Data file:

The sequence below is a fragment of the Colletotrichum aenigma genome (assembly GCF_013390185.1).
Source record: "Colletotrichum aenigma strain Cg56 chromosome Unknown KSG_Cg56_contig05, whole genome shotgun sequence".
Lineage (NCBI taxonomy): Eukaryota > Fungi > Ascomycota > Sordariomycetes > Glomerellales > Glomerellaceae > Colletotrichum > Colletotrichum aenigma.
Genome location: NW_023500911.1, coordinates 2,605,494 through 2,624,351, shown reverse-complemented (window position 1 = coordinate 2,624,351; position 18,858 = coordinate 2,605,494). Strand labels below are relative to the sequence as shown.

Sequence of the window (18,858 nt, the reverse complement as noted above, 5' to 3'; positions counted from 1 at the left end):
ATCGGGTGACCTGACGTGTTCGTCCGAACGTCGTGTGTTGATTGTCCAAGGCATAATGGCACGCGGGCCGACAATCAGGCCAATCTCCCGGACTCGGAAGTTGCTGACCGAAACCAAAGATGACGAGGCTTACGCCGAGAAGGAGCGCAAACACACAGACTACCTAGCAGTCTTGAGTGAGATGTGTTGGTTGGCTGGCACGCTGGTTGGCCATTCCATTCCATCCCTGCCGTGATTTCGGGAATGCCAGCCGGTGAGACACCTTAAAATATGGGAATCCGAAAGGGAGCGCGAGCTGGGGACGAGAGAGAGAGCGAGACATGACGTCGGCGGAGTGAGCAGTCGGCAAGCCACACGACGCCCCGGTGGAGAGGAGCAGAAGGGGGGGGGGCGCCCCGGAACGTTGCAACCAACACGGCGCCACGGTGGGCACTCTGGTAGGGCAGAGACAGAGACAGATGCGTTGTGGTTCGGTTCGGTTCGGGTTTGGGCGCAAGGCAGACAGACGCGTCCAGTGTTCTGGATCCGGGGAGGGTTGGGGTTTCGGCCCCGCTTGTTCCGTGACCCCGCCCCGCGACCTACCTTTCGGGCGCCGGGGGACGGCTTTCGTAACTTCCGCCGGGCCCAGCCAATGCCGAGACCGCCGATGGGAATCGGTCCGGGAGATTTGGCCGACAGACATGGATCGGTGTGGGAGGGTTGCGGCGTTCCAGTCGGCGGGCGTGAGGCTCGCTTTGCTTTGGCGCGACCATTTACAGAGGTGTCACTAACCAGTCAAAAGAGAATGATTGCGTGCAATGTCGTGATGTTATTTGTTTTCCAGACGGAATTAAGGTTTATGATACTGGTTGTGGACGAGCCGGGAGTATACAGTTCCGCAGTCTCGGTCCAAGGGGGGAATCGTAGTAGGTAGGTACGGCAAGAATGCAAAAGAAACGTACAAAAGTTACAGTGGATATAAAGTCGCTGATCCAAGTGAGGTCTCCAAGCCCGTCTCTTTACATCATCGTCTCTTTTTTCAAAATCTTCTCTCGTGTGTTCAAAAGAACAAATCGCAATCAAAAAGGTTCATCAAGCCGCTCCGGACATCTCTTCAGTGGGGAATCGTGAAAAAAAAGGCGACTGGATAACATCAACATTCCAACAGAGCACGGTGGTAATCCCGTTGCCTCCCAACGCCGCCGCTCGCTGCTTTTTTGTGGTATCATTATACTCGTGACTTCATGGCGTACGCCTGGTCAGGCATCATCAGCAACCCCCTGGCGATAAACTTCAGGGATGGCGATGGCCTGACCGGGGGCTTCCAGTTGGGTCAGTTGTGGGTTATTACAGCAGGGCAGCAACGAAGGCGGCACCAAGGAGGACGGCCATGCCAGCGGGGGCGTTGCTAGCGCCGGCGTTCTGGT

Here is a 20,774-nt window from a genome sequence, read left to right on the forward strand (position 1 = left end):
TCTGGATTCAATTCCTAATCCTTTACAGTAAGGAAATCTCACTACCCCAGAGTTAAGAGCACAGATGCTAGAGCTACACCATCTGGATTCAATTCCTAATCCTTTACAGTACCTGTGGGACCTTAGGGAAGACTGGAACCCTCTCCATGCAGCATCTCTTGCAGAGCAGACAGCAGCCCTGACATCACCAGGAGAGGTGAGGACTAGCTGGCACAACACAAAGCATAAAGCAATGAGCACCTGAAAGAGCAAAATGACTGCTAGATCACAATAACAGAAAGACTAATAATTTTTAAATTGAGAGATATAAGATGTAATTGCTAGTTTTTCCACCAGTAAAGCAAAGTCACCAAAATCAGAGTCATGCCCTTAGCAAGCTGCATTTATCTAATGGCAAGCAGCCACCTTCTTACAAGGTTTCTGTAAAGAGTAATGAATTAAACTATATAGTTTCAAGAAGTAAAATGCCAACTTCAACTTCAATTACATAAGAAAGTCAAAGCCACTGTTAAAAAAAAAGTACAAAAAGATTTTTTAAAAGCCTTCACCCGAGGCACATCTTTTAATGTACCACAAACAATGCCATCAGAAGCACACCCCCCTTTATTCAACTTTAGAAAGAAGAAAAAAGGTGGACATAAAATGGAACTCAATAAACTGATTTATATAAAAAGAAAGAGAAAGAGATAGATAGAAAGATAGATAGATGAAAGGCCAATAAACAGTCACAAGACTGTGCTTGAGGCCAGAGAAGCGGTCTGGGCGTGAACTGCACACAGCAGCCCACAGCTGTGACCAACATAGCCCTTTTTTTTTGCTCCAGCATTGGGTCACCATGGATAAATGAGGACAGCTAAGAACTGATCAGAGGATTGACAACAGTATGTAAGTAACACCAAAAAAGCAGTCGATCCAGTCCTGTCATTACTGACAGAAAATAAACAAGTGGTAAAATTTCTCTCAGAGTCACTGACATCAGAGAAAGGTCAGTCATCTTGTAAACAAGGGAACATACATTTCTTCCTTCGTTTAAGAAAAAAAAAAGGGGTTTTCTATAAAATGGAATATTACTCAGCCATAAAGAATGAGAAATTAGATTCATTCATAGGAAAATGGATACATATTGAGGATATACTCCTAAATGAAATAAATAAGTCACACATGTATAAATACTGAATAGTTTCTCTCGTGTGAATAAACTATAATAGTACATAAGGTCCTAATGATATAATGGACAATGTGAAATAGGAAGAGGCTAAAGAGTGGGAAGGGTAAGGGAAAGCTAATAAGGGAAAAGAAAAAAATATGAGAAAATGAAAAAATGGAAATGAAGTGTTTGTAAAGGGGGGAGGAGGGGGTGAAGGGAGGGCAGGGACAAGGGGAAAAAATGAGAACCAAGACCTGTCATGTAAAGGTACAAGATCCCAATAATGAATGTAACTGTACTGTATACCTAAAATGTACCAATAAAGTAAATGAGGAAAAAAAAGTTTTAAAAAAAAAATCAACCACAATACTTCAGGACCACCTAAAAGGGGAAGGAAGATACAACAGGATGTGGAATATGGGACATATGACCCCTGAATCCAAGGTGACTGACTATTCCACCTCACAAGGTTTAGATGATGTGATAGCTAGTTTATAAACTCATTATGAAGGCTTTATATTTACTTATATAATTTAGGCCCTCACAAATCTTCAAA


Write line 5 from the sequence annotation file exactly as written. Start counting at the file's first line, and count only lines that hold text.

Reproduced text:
Sequence of the window (18,858 nt, the reverse complement as noted above, 5' to 3'; positions counted from 1 at the left end):